My parents did not have the means to send me to college. I got into some great schools but couldn’t afford to go. I wound up in a small state commuter university, angry and bitter. I had to drop out multiple times. I moved to California and went to community colleges for a while. Ultimately I moved back to my home town and completed my degree at the same school where I began. It took 8 years. I worked as a waitress, a nanny, and a live-in maid while I was in school, in order to keep my schedule flexible. When I decided to go to graduate school I was married and my husband supported me. I still had to take on almost $100k in debt between the two degrees. It gave me all the opportunity I’ve had, but it has been expensive. I think I was least prepared for the political aspects of getting a PhD, and the fact that where the degree comes from is more important than your ability to contribute. My education was worth it to me, but it has come with disappointments too.
Your story is poignant but inspiring, Stacey. Congratulations on pushing through against the obstacles and the odds.
Higher education is increasingly important to career success, but it has become more difficult to obtain than any of us–including the providers–would like. Costs are racing ahead at a futuristic pace, while the delivery model continues to reflect many of the conditions of the past. There was a day when finishing in four years at the same institution was a reasonable hope, even when a student worked part-time to pay the bills. Now that’s difficult notwithstanding ready access to students loans.
We need to retain the best of the traditional model while making it more flexible, accessible, and outcome-oriented. New communication and learning technologies allow us to supplement, or, when necessary, replace the classroom learning experience with online instruction. That brings the cost of a degree down and makes it easier to complete. Likewise, we’re discovering ways to demonstrate learning and achievement, allowing graduates to trade on their merits, rather than relying so heavily on the reputation of an alma mater. This outcome-orientation will also facilitate the transference of credits among institutions. We have the power to confer the benefits of the education you worked so hard to achieve, at a lower cost in money and time.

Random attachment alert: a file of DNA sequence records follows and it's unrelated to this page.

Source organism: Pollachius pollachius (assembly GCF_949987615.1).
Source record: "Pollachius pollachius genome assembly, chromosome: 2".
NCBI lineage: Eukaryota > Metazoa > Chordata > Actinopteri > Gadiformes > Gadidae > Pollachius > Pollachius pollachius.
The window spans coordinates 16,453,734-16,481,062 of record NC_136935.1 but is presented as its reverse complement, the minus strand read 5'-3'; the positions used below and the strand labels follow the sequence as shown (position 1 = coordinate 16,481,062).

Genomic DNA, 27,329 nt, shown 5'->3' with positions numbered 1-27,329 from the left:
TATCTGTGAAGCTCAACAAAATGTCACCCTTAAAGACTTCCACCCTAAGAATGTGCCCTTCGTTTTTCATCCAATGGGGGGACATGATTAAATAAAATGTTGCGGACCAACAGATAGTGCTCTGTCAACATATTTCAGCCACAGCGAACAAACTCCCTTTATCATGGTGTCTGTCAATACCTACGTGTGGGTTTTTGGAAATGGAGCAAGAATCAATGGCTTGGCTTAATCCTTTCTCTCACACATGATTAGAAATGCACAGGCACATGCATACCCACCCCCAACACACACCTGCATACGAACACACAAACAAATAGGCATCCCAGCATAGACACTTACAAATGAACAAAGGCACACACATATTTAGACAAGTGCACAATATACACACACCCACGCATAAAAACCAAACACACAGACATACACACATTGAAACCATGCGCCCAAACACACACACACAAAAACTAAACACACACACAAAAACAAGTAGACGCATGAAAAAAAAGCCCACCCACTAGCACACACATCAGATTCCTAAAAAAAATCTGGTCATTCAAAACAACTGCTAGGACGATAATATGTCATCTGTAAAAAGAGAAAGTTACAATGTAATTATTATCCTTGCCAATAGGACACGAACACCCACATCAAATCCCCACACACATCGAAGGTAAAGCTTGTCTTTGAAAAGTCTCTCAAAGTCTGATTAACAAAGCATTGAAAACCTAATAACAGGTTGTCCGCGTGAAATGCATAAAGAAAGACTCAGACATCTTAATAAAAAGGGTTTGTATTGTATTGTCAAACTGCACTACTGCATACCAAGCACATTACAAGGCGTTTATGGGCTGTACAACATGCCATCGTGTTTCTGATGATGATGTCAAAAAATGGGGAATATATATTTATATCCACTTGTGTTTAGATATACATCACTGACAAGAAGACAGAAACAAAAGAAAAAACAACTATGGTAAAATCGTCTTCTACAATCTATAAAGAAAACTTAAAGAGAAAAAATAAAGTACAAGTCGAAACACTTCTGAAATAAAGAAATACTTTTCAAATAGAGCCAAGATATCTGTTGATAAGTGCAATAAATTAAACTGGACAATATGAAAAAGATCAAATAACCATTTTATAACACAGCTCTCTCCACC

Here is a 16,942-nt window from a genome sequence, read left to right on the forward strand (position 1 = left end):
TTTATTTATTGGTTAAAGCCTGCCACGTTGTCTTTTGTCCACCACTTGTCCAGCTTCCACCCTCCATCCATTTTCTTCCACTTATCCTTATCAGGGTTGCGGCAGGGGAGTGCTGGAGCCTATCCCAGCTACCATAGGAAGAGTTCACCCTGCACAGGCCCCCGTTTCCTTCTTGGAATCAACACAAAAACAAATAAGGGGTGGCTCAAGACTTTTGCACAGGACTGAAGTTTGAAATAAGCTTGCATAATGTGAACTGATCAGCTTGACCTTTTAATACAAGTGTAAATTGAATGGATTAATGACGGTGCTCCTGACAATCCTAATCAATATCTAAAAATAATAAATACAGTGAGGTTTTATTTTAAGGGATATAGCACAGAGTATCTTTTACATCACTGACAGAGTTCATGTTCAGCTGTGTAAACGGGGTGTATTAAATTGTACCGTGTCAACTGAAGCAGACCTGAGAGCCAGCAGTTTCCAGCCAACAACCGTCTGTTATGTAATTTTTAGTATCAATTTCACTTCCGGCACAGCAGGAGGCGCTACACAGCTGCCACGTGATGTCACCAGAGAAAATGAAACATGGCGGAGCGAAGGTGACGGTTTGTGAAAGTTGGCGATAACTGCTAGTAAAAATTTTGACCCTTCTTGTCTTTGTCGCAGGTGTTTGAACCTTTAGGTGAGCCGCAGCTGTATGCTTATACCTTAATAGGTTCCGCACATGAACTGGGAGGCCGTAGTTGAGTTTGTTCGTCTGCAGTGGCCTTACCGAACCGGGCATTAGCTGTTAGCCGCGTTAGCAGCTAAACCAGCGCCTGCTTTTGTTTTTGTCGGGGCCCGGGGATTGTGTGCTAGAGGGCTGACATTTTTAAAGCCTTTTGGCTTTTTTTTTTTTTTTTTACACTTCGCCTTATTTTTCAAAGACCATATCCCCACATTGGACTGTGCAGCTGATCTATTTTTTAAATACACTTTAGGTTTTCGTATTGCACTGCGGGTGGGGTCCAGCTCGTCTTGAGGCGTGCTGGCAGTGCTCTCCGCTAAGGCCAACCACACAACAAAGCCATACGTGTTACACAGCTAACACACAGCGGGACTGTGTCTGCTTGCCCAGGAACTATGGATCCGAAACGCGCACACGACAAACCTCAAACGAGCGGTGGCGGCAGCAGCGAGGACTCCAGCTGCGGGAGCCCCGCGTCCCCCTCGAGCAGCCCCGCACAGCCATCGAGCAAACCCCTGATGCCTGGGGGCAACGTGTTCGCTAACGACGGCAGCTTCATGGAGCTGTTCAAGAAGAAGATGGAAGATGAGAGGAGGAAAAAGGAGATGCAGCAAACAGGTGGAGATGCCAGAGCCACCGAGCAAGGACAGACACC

For myself, I joined the U.S. Army. After three years I received G.I. Bill benefits and free tuition at any public university or community college in the state of Illinois. I had an ACT of 27 back in 1986, but my parents didn’t have alot of income, and my grades didn’t match my ACT. I had always worked while in high school, (3 jobs the summer before my senior year) and that contributed to my low gpa in high school.
After three years in the Army, the UofI asked me to retake the ACT or go into the College of Agriculture. Having no desire to do agriculture, I went to Illinois State University instead. I loved it there, and never considered transferring to anywhere else. Now my son graduates from high school this May, and he is planning on doing the Army thing as well. We could afford a community college for him, but the public four year is a little more than we can afford right now. Traditional financial aid is not an option unless we are willing to put him into substantial debt. Given the job prospects out there, loans seem counterproductive.
If your son does enlist, David, let him know of the services of Fidelis, a company that helps military personnel make a smooth transition to college. If he decides to go to college immediately, a community college can be a great place for a disciplined student to start. Finishing at a public four-year institution would perhaps require some debt, but the return on investment can be good, depending on a student’s choice of major, focus on career preparation, and commitment to graduating in a total of just eight semesters. Your son doesn’t have to be subject to the averages.
I remember clearly a conversation that my mom had with me at the start of my freshman year in high school. She had seen the way my grades were coming and pulled me aside and asked if I wanted to go to college. I responded in the affirmative (of course I did!). She then told me that we had zero funds to help me with that and told me that if I really wanted to do that I would have to get scholarships. She then committed me to never get below an A- again. I took that conversation very seriously and it was a challenge for me (a solid C student at the time) to keep the promise I made her, but I did keep it. I know have completed a Bachelor’s and a Master’s degree still keeping that promise. I worked hard to gain scholarships (and keep them.)